Monthly Archives: March 2022

March 2022 on a cold but sunny Edinburgh day.

 We have had some wet, windy, gloriously sunny and warm days in March, but are now back to very chilly weather and it is trying to snow/hail/sleat in between sunny spells.  No wonder the frogs left it a little later this year to spawn.  In 2019 and 2020 the first spawn in our pond was spotted  in February (in 2020 it was as early as the 5th) but this year the first spawn was on the 18th March.  We can now count about 7 clumps of spawn which means there are at least 7 female frogs around the pond.  We haven’t seen any newt spawn yet.

7 clumps of frog spawn 18th March 2022
Frog spawn 18/03/22

Some areas of the garden are looking better than others right now.  The stumpery is looking fine as some the spring bulbs are coming through such as the narcissi and chinadoxa,  some of the primroses, anemones, pulmonaria, hellebores, vinca and erythroniums are in flower now.  Although some of the narcissi have gone over, there are others still to come out.  Some of the tulips are just ready to open.  A couple of shrubs that have scented flowers: the mahonia out the front, and the lonicera fragrantisima and osmanthus burkwoodii out the back are flowering well.  There have been quite a few bees and butterflies out in the warmer days taking advantage of these flowers.

I found this dark edged bee fly ( Bombylius major) sitting on a tulip leaf as it was watching a wasp very closely.  I have just read about it, and have found out that the bee fly will follow wasps and single bees to their nest, they will then gather some sandy soil with their feet, and flick this, along with their eggs, near the entrance to the wasp/bee nest.  The larva will attach itself to a wasp/bee and it will be taken into the nest where it will then find a wasp/bee larva to feed on.  After which it will turn into a pupa, hatch and fly away undetected.

wasp and bee fly on a tulip leave
Bombylius major (dark edged bee fly)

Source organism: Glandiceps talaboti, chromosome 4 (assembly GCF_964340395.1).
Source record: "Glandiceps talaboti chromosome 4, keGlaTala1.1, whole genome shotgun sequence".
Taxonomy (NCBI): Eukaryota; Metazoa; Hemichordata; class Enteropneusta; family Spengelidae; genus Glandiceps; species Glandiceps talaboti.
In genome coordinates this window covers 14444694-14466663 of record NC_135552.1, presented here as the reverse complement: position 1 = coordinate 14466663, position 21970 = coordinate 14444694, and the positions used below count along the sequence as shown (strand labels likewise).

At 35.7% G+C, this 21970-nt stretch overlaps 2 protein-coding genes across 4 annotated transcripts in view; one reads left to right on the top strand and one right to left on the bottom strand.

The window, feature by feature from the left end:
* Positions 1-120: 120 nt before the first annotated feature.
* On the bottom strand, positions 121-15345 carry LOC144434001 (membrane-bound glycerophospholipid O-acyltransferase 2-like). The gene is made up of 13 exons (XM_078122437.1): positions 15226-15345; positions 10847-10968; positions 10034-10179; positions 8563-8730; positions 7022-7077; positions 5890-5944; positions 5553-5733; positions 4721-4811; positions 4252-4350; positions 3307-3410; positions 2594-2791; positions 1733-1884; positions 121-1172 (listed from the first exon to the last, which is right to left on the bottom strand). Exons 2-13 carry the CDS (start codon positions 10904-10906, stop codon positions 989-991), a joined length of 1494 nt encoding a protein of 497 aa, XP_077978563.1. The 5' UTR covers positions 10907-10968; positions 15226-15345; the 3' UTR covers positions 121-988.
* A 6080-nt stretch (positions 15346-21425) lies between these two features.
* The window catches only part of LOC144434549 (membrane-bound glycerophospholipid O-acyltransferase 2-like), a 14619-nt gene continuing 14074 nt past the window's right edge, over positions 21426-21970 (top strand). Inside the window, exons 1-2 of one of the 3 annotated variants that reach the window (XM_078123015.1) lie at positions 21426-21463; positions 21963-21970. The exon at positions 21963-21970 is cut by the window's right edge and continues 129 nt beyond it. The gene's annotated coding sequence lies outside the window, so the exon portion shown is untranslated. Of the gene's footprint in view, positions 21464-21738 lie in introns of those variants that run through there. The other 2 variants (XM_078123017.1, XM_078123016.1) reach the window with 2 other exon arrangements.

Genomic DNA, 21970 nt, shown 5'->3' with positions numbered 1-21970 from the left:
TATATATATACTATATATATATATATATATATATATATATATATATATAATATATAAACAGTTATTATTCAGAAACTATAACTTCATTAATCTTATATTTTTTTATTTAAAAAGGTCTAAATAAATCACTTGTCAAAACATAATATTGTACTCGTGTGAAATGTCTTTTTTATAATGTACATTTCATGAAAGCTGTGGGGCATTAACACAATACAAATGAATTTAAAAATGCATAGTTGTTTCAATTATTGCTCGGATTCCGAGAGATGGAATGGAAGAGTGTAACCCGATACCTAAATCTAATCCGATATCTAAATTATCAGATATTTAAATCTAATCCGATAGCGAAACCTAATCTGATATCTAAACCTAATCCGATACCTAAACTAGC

I will need to put the pot of Iris Katharine’s gold in a better place for next year.  It is one of the earliest flowering plants in the garden and I had the pot under the garden bench just to protect it from some of the heavy rain.  By the time I remembered it was there it was almost finished flowering.

Iris Katharine's gold in a pot
Iris Katharine’s gold

 There are lots of jobs still to do:  over the wall is now rather overgown and needs a good sorting out.  The vinca major is now acting like a climber and is growing up the fence and smothering the hydrangea petiolaris.  It actually looks ok but it needs cutting back.  There are ferns and lots of few-flowered-leek popping up everywhere so they will need to come out.  The ivy needs to be kept in check.  I am going to be quite ruthless now and any plant not earning it’s keep must go.  I have started getting rid of some of the plain brunnera in the stumpery.  It does look ok when it is in flower but it is rather plain and I wish I had planted the Jack frost version instead.  I had let a few hellebore seedlings grow a few years ago but I don’t actually like the colour of the flower so it has gone now to another home.  I don’t bin these but they go to other peoples gardens, or the local park takes any plants that would do well in the park.  I also put them in the plant sale at the Duddingston Kirk Garden Club plant sale (which this year will be held on Saturday 30 April 10:30 – 12:00).

CVinca major growing up and over hydrange petiolaris
Overgrown vinca major all over hydrangea petiolaris

Here is the view from the patio.  You can just see in the background one of the large ash trees has had a huge bough snap off during the strong winds.  The entire tree is pretty dead and I think most of the ash trees in that golf course are going to have to come out.  That is good news for us as we may get more sunshine into the garden.  What with all the shade from the trees and all the recent rain, the ‘sunny’ border hasn’t been able to dry off very well.  I have lost the nepeta again this year which were in the ‘sunny’ border.  I will just hae to keep taking cuttings each year.

view of the garden from the patio
View from the patio

This is how the stumpery is looking right now.  I love the dappled shade in this woodland area, and spring and early summer is the best time of year here before the tree canopy develops allowing less sunshine to get through. The whole garden will soon have plenty of colour.

The stumpery in March 2022
Stumpery in March 2022